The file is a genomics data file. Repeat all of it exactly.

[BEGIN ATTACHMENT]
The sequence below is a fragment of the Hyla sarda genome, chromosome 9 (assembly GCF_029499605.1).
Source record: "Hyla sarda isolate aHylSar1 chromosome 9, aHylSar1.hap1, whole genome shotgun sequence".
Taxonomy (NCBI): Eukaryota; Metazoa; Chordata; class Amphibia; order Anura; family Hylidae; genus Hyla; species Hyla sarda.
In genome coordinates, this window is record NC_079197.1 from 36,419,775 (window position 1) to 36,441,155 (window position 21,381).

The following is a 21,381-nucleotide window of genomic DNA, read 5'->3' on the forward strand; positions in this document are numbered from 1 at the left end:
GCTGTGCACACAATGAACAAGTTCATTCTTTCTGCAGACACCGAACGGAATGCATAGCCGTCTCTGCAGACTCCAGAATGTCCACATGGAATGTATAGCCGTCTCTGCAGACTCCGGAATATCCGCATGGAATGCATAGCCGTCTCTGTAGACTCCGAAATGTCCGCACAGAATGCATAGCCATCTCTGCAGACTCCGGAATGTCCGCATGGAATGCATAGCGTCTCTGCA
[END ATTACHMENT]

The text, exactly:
The sequence below is a fragment of the Hyla sarda genome, chromosome 9 (assembly GCF_029499605.1).
Source record: "Hyla sarda isolate aHylSar1 chromosome 9, aHylSar1.hap1, whole genome shotgun sequence".
Taxonomy (NCBI): Eukaryota; Metazoa; Chordata; class Amphibia; order Anura; family Hylidae; genus Hyla; species Hyla sarda.
In genome coordinates, this window is record NC_079197.1 from 36,419,775 (window position 1) to 36,441,155 (window position 21,381).

The following is a 21,381-nucleotide window of genomic DNA, read 5'->3' on the forward strand; positions in this document are numbered from 1 at the left end:
GCTGTGCACACAATGAACAAGTTCATTCTTTCTGCAGACACCGAACGGAATGCATAGCCGTCTCTGCAGACTCCAGAATGTCCACATGGAATGTATAGCCGTCTCTGCAGACTCCGGAATATCCGCATGGAATGCATAGCCGTCTCTGTAGACTCCGAAATGTCCGCACAGAATGCATAGCCATCTCTGCAGACTCCGGAATGTCCGCATGGAATGCATAGCGTCTCTGCA